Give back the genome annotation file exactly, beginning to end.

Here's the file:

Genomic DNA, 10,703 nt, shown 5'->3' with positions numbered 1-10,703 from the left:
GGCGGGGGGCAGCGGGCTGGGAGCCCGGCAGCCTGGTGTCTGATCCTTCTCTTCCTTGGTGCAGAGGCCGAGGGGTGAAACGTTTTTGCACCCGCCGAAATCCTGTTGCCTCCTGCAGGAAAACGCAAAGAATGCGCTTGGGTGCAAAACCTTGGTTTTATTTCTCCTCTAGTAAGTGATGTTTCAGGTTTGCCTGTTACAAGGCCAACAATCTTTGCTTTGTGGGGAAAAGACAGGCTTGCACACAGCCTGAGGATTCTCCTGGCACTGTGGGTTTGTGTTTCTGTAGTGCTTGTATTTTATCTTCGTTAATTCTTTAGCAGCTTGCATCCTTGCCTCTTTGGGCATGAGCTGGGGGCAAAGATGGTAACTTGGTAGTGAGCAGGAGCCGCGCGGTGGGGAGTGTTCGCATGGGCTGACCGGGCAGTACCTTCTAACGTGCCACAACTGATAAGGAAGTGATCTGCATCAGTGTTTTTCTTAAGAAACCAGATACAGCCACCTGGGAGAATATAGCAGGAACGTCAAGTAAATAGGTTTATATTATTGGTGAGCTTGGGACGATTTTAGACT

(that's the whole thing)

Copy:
Genomic DNA, 10,703 nt, shown 5'->3' with positions numbered 1-10,703 from the left:
GGCGGGGGGCAGCGGGCTGGGAGCCCGGCAGCCTGGTGTCTGATCCTTCTCTTCCTTGGTGCAGAGGCCGAGGGGTGAAACGTTTTTGCACCCGCCGAAATCCTGTTGCCTCCTGCAGGAAAACGCAAAGAATGCGCTTGGGTGCAAAACCTTGGTTTTATTTCTCCTCTAGTAAGTGATGTTTCAGGTTTGCCTGTTACAAGGCCAACAATCTTTGCTTTGTGGGGAAAAGACAGGCTTGCACACAGCCTGAGGATTCTCCTGGCACTGTGGGTTTGTGTTTCTGTAGTGCTTGTATTTTATCTTCGTTAATTCTTTAGCAGCTTGCATCCTTGCCTCTTTGGGCATGAGCTGGGGGCAAAGATGGTAACTTGGTAGTGAGCAGGAGCCGCGCGGTGGGGAGTGTTCGCATGGGCTGACCGGGCAGTACCTTCTAACGTGCCACAACTGATAAGGAAGTGATCTGCATCAGTGTTTTTCTTAAGAAACCAGATACAGCCACCTGGGAGAATATAGCAGGAACGTCAAGTAAATAGGTTTATATTATTGGTGAGCTTGGGACGATTTTAGACT